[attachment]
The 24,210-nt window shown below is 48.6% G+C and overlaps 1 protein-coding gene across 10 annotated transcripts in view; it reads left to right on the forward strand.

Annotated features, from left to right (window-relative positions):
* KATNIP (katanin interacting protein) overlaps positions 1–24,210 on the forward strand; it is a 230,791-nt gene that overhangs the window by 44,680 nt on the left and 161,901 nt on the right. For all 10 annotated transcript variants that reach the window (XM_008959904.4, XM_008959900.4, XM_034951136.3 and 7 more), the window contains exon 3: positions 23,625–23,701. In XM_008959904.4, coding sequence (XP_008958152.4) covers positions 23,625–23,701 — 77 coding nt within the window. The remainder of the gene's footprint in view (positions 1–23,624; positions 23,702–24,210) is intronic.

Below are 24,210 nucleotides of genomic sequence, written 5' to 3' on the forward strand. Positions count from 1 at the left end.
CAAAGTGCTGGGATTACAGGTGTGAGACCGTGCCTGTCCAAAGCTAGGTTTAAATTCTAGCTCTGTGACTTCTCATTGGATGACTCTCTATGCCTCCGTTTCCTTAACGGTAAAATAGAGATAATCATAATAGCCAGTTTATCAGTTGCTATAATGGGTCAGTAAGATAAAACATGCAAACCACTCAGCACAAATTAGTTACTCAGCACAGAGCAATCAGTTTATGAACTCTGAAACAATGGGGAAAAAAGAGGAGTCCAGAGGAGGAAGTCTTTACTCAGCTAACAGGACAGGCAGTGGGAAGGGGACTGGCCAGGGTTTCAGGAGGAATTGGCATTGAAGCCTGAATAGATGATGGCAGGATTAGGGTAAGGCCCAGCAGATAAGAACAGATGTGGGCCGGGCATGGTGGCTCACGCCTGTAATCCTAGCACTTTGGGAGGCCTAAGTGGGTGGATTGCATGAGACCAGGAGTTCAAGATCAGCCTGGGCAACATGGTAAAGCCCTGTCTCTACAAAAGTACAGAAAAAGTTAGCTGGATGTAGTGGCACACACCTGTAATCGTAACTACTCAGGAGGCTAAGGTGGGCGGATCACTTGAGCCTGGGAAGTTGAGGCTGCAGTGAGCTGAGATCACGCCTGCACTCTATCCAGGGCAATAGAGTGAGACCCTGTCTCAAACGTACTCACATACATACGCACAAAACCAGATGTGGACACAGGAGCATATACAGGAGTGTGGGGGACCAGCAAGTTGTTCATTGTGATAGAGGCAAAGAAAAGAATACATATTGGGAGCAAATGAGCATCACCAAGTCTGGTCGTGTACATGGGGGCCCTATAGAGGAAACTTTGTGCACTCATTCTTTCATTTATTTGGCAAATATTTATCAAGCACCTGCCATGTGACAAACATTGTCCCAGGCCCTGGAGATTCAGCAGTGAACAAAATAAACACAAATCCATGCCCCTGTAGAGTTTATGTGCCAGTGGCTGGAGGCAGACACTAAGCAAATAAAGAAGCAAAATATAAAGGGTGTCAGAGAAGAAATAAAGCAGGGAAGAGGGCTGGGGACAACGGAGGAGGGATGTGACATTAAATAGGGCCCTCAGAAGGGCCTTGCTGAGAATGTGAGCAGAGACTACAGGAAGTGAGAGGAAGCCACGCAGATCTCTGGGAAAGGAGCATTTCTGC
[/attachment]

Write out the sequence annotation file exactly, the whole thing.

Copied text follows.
The 24,210-nt window shown below is 48.6% G+C and overlaps 1 protein-coding gene across 10 annotated transcripts in view; it reads left to right on the forward strand.

Annotated features, from left to right (window-relative positions):
* KATNIP (katanin interacting protein) overlaps positions 1–24,210 on the forward strand; it is a 230,791-nt gene that overhangs the window by 44,680 nt on the left and 161,901 nt on the right. For all 10 annotated transcript variants that reach the window (XM_008959904.4, XM_008959900.4, XM_034951136.3 and 7 more), the window contains exon 3: positions 23,625–23,701. In XM_008959904.4, coding sequence (XP_008958152.4) covers positions 23,625–23,701 — 77 coding nt within the window. The remainder of the gene's footprint in view (positions 1–23,624; positions 23,702–24,210) is intronic.

Below are 24,210 nucleotides of genomic sequence, written 5' to 3' on the forward strand. Positions count from 1 at the left end.
CAAAGTGCTGGGATTACAGGTGTGAGACCGTGCCTGTCCAAAGCTAGGTTTAAATTCTAGCTCTGTGACTTCTCATTGGATGACTCTCTATGCCTCCGTTTCCTTAACGGTAAAATAGAGATAATCATAATAGCCAGTTTATCAGTTGCTATAATGGGTCAGTAAGATAAAACATGCAAACCACTCAGCACAAATTAGTTACTCAGCACAGAGCAATCAGTTTATGAACTCTGAAACAATGGGGAAAAAAGAGGAGTCCAGAGGAGGAAGTCTTTACTCAGCTAACAGGACAGGCAGTGGGAAGGGGACTGGCCAGGGTTTCAGGAGGAATTGGCATTGAAGCCTGAATAGATGATGGCAGGATTAGGGTAAGGCCCAGCAGATAAGAACAGATGTGGGCCGGGCATGGTGGCTCACGCCTGTAATCCTAGCACTTTGGGAGGCCTAAGTGGGTGGATTGCATGAGACCAGGAGTTCAAGATCAGCCTGGGCAACATGGTAAAGCCCTGTCTCTACAAAAGTACAGAAAAAGTTAGCTGGATGTAGTGGCACACACCTGTAATCGTAACTACTCAGGAGGCTAAGGTGGGCGGATCACTTGAGCCTGGGAAGTTGAGGCTGCAGTGAGCTGAGATCACGCCTGCACTCTATCCAGGGCAATAGAGTGAGACCCTGTCTCAAACGTACTCACATACATACGCACAAAACCAGATGTGGACACAGGAGCATATACAGGAGTGTGGGGGACCAGCAAGTTGTTCATTGTGATAGAGGCAAAGAAAAGAATACATATTGGGAGCAAATGAGCATCACCAAGTCTGGTCGTGTACATGGGGGCCCTATAGAGGAAACTTTGTGCACTCATTCTTTCATTTATTTGGCAAATATTTATCAAGCACCTGCCATGTGACAAACATTGTCCCAGGCCCTGGAGATTCAGCAGTGAACAAAATAAACACAAATCCATGCCCCTGTAGAGTTTATGTGCCAGTGGCTGGAGGCAGACACTAAGCAAATAAAGAAGCAAAATATAAAGGGTGTCAGAGAAGAAATAAAGCAGGGAAGAGGGCTGGGGACAACGGAGGAGGGATGTGACATTAAATAGGGCCCTCAGAAGGGCCTTGCTGAGAATGTGAGCAGAGACTACAGGAAGTGAGAGGAAGCCACGCAGATCTCTGGGAAAGGAGCATTTCTGC